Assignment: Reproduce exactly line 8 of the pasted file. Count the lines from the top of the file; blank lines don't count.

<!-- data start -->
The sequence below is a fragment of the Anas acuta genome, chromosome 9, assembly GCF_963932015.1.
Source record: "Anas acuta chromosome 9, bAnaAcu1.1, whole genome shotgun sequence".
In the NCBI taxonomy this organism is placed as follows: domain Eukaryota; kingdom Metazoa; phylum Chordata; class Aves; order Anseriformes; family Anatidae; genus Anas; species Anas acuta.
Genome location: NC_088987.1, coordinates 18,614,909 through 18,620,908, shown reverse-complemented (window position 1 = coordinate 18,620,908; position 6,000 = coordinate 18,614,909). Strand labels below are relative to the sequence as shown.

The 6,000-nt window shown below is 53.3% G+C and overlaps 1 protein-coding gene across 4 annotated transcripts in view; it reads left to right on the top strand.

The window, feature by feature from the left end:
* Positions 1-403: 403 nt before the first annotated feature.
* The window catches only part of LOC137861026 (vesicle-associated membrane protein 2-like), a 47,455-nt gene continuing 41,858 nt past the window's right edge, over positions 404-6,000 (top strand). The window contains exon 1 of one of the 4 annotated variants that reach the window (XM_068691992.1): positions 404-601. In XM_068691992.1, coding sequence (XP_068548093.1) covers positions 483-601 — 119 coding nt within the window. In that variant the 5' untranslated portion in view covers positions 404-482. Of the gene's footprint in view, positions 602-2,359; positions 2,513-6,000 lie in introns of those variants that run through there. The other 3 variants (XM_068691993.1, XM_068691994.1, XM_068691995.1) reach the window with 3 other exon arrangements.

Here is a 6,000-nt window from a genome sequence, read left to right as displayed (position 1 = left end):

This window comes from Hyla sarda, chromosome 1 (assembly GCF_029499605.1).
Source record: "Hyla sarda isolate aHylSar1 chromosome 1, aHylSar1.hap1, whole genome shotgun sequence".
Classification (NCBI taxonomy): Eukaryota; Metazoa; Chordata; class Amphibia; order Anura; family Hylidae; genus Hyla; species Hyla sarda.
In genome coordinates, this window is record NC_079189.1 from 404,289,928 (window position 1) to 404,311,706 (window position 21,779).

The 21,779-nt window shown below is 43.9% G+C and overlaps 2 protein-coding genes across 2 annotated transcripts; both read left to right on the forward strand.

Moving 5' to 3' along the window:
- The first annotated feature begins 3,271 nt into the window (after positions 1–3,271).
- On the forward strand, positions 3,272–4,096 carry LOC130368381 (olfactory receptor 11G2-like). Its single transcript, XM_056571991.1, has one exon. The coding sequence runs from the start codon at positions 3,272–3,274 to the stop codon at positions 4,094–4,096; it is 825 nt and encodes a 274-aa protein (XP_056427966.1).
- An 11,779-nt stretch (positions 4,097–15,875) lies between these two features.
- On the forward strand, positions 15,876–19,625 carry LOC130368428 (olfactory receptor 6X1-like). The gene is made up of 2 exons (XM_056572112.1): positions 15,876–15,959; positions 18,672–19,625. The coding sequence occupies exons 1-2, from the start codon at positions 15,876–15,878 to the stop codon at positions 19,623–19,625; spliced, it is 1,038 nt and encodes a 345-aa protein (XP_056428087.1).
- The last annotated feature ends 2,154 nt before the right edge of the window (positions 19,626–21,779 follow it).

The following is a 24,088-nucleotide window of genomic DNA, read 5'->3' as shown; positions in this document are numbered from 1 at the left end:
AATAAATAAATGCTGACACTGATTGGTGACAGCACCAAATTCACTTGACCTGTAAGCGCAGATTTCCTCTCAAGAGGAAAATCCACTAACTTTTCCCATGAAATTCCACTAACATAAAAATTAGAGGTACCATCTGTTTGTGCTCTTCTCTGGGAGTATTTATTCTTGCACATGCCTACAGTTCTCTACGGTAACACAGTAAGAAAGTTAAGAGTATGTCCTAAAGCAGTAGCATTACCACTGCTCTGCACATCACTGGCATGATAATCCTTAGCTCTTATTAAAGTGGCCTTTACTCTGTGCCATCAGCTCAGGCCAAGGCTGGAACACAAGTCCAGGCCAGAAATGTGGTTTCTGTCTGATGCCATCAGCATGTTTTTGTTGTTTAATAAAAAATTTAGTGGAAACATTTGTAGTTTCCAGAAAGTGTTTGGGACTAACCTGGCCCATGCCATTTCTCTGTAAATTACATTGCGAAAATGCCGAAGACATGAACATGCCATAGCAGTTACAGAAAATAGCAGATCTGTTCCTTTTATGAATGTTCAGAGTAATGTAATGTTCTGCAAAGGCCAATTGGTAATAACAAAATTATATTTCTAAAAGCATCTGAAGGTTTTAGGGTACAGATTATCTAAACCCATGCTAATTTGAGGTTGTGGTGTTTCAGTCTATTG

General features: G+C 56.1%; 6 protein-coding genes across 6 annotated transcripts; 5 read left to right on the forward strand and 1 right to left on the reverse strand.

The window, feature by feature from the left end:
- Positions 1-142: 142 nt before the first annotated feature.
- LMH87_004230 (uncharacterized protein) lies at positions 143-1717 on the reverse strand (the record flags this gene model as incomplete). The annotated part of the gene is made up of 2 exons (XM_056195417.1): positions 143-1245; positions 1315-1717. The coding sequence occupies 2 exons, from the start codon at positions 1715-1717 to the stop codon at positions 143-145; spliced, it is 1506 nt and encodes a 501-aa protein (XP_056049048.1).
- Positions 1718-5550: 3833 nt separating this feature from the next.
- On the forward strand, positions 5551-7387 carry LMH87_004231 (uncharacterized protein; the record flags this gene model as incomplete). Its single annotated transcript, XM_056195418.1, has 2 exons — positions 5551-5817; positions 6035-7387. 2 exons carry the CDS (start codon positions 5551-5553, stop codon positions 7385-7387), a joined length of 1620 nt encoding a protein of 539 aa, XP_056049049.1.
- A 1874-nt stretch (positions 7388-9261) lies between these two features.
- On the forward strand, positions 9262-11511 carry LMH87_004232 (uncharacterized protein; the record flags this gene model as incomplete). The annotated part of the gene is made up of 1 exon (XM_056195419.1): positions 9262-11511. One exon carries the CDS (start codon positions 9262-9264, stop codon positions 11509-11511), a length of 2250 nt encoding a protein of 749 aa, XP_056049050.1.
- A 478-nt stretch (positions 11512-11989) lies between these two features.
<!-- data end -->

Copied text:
* The window catches only part of LOC137861026 (vesicle-associated membrane protein 2-like), a 47,455-nt gene continuing 41,858 nt past the window's right edge, over positions 404-6,000 (top strand). The window contains exon 1 of one of the 4 annotated variants that reach the window (XM_068691992.1): positions 404-601. In XM_068691992.1, coding sequence (XP_068548093.1) covers positions 483-601 — 119 coding nt within the window. In that variant the 5' untranslated portion in view covers positions 404-482. Of the gene's footprint in view, positions 602-2,359; positions 2,513-6,000 lie in introns of those variants that run through there. The other 3 variants (XM_068691993.1, XM_068691994.1, XM_068691995.1) reach the window with 3 other exon arrangements.